It’s important to discuss any idea of selling your business to an accountant when you have an idea of when you want to consider selling. This helps to establish goals to maximize the profit from the sale. They can provide an idea of what the financials should look like to look attractive to potential buyers and get the most value and work with you to accomplish that goal. Accountants can also be instrumental during the sale, helping to structure the purchase that is the most favorable from a tax perspective, such as stretching payments over a number of years vs. a lump sum payment.

Are you applying for a business loan?

If you are applying for a loan for the business, banks are seeking assurances that borrowers are credit-worthy and that they will get the money back that they lend. An accountant can greatly improve your chances of getting the funding. Accountants know what banks are looking for in terms of financials and can work with you to establish goals in order to put you in the best position to get approved. Your accountant can provide more accurate projections and lend more credibility to the potential borrower. They can help you decide what type of loan to apply for, as well as recommend banks and lenders that have a increased chance of being approved for as well as more favorable terms once approved.

If you aren’t approved for a loan, oftentimes banks will suggest for the business owner to seek out an accountant or even recommend specific ones that can help them with their financials and clean up their financials and put them in a better position to be approved in the future. Though this helps, it’s always ideal to seek out help before applying and avoiding rejection.

With all these reasons to hire an accountant, Why NOT hire one is the better question!

Blog: I Started a Business…..Now What!?

It’s always inspiring hearing from a new business owner. They have a unique product or service, a new way of doing things that will not only be a benefit to others, but to themselves to gain independence and provide a livelihood. So now that you have that idea of what you will offer what will you do with it? How will you execute it? The goal of this blog is to start from the ground up: from beginning of launch to the basics. We’re assuming we are speaking to new owners who know nothing of accounting and will cover the basics: debits and credits, accounting systems, payroll, taxes, among others. Once we have laid a foundation we will grow more complex, adding layers and sophistication, while also adding some topical blogs here and there. We hope you learn and come here as a resource!

The beginning is a good place to start

When starting a business, whether it be a product or service one of the first things to decide is how your business will be structured. Will it be just you? Do you have a partner or partners? Will you incorporate? These are important things to think about. There are 4 major types of entities we will go over: Sole proprietor, partnership, limited liability company, and corporation.

Sole Proprietorship

A sole proprietorship (also called SP) is the most common type of structure, mainly because it is the easiest to form. The only thing you really need to do here is just open your doors and start doing business! That being said, it is also the riskiest. If you face any legal issues, there is no protection in the event you are sued and if something does arise, you can lose any or all of your personal assets.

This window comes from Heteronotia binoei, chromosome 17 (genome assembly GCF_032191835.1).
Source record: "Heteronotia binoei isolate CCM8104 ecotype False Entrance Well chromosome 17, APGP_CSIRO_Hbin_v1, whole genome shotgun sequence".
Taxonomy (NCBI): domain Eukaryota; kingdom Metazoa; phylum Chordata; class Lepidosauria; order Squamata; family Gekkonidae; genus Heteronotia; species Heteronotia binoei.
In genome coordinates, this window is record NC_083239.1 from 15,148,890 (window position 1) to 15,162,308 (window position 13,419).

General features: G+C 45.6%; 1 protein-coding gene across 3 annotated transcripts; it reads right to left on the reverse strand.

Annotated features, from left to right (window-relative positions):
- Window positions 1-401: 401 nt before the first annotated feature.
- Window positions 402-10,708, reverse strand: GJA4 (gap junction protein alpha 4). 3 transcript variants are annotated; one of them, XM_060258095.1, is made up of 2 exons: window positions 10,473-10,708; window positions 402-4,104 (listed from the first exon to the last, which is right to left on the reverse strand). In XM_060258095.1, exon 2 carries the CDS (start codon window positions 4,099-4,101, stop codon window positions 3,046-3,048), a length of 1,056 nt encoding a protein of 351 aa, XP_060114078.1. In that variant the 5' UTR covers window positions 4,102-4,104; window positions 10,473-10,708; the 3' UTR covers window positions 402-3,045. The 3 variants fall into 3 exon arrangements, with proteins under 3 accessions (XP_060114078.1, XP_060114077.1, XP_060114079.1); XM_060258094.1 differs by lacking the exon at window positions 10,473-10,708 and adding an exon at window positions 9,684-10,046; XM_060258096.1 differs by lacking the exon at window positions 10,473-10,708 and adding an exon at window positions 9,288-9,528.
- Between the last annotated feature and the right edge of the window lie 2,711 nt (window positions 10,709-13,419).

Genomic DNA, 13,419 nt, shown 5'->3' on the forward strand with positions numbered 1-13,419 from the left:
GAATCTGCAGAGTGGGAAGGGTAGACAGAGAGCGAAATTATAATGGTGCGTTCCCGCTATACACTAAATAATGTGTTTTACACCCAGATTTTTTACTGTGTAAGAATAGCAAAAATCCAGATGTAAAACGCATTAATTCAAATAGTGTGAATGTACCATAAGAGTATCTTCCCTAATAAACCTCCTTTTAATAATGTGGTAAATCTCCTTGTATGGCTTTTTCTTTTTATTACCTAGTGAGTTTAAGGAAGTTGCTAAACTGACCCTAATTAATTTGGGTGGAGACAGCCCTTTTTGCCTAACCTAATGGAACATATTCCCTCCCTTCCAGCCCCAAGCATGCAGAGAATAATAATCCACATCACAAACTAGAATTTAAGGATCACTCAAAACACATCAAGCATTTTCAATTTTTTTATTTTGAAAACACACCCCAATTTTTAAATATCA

Partnership

A partnership is a form of business structure with two or more people. The most common forms of partnerships and known as general partnerships and limited partnerships. General partnerships are ones in which all partners contribute to the day-to-day operations of a company and can make decisions on the company’s behalf. The partners also share in the profits and liabilities of the company. The partners ownership is considered equal unless otherwise specified.

A limited partnership is one in which there one or more partners that do not make day-to-day decisions in the operations of the business. He/she may have just contributed funds or other resources to the business, and typically their share of liabilities and profits is only to the extent of these contributions. Limited partnerships still require at least one general partner that will oversee the daily functions of the business.

If you decide to form a partnership, it is recommended that you create a partnership agreement. This is a legal document which lists the partners, their individual share of ownership, and other items and details that are associated with the operations and ownership of the business. It is also advisable that if you decide to form a partnership to seek out the counsel of attorney to ensure all partners interests are being protected.

Limited Liability Company (LLC)

A limited liability company is a legal entity set up at the state level. It can be formed by one or multiple people (partnership). An LLC exists so in the case the company is to be sued, the individual owners can only be liable to the extent of their interest in the business. In other words, your personal assets cannot be used to settle either legal liabilities or other liabilities of the business. There are exceptions to this, however. If an LLC is shown to be using business assets for personal reasons of the owners, the owners’ personal assets can then be used to settle liabilities of the business. This is often referred to as “piercing the corporate veil” and is one of the most important reasons to keep business assets and personal assets separate.

Corporation